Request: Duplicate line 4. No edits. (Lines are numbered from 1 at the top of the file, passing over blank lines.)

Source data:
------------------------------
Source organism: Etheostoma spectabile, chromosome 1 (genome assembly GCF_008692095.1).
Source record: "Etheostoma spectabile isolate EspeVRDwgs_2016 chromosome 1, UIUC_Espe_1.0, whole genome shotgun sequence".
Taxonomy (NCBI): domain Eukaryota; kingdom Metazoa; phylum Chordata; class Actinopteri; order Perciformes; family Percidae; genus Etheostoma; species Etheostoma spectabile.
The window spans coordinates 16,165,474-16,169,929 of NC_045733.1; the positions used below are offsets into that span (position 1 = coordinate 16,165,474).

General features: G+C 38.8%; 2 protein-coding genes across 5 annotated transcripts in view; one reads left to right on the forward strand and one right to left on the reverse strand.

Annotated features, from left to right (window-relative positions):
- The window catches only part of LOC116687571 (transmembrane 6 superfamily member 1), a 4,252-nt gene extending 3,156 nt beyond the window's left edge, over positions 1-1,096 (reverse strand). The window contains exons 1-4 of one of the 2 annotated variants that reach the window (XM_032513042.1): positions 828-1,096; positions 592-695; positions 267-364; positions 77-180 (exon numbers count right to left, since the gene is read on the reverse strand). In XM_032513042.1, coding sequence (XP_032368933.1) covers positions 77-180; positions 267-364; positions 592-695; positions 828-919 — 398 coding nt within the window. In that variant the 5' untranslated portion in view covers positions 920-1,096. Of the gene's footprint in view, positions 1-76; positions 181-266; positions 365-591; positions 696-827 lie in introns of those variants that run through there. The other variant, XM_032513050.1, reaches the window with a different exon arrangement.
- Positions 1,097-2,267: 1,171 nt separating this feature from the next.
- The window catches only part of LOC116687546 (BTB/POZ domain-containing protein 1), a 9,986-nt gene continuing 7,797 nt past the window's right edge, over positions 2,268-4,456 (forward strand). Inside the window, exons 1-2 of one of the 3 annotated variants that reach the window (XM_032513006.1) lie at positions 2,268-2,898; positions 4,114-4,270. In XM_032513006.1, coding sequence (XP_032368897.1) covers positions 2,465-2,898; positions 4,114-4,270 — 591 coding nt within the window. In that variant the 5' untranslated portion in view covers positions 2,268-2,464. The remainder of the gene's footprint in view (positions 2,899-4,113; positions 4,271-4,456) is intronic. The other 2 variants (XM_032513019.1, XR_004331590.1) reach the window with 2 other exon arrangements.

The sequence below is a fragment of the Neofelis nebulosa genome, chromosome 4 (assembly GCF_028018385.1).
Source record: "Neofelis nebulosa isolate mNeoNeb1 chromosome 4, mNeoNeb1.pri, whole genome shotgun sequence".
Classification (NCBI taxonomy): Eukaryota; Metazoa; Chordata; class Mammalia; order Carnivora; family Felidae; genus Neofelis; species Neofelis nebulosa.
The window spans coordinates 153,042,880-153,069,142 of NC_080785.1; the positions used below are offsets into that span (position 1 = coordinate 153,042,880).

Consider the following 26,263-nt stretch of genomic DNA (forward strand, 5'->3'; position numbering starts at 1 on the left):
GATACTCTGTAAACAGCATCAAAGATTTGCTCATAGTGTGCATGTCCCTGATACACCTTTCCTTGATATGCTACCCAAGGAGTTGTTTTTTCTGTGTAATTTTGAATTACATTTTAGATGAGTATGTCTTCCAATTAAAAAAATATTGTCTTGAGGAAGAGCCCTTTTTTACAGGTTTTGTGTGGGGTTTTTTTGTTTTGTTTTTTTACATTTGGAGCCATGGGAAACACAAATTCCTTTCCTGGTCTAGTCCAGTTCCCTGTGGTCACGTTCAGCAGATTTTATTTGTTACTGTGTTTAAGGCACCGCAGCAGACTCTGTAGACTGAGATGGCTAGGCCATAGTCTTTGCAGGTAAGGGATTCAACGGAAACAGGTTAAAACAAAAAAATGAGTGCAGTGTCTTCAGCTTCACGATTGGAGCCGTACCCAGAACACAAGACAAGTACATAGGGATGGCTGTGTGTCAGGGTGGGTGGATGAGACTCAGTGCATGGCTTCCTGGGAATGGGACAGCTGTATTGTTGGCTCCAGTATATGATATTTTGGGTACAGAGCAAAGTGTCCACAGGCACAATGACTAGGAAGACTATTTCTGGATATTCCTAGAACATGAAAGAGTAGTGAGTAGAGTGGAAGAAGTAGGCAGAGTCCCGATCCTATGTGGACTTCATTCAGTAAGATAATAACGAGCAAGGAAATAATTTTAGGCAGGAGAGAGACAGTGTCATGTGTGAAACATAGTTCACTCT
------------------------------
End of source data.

The window spans coordinates 16,165,474-16,169,929 of NC_045733.1; the positions used below are offsets into that span (position 1 = coordinate 16,165,474).